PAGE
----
Tech Tips

How To Avoid Online Scams This Holiday Season

Experts say online scams around the holidays are growing because of Americans' increased reliance on e-commerce for shopping.

How To Avoid Online Scams This Holiday Season
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Black Friday kicks off one of the biggest online shopping periods in the U.S., and with all that money being spent, it's a lucrative time for cybercriminals to get a hold of your cash and personal information.

Experts say online scams around the holidays are growing because of Americans' increased reliance on e-commerce for shopping.

According to the Better Business Bureau, online scams have been 55% more prevalent than other delivery methods this year — like scam calls or texts — with 75% of people losing money when targeted.

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Alex Hamerstone is the director of advisory solutions at TrustedSec and says one current trend involves gift purchases via social media.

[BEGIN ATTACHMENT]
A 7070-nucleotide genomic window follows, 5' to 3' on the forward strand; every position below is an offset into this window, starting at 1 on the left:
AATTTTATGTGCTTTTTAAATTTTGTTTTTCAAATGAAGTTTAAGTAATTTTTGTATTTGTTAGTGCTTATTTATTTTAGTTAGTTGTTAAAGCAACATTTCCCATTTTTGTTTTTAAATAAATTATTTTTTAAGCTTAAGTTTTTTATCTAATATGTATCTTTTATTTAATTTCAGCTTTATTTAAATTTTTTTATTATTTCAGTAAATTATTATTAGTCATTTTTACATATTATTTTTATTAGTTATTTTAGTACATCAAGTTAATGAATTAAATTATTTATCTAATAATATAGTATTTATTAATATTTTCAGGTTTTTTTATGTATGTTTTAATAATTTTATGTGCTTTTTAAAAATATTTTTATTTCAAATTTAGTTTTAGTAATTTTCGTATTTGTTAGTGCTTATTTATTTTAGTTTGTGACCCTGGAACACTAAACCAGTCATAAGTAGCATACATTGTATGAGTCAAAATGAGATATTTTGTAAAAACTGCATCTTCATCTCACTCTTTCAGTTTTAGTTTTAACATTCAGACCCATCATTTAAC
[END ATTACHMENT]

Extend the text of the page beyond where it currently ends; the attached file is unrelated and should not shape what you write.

Some fraudsters will pretend to be a small business and use misleading advertisements or posts to sell counterfeit goods, or take payments for products that don't exist.

"If you're buying something from a certain website, use the payment tools that are embedded in that site," he said. "A scammer will try to get you to use a different payment method and they'll ask you to go wire them money or use some link to a payment site," Hamerstone said.

Scammers are also creating fraudulent social media profiles for charities to exploit people's generosity.

According to the Better Business Bureau, 40% of all charitable donations are received during the last few weeks of the year.

Experts tell Newsy that if a small business or charity looks suspicious, run a search to see if victims have posted about being scammed online.

If you do make a purchase, use a credit card so you can dispute the charge if it ends up being a scam. And if you're a victim of a scam, report it to the BBB and Federal Trade Commission, who keep running databases of scams to identify trends and build cases against scammers.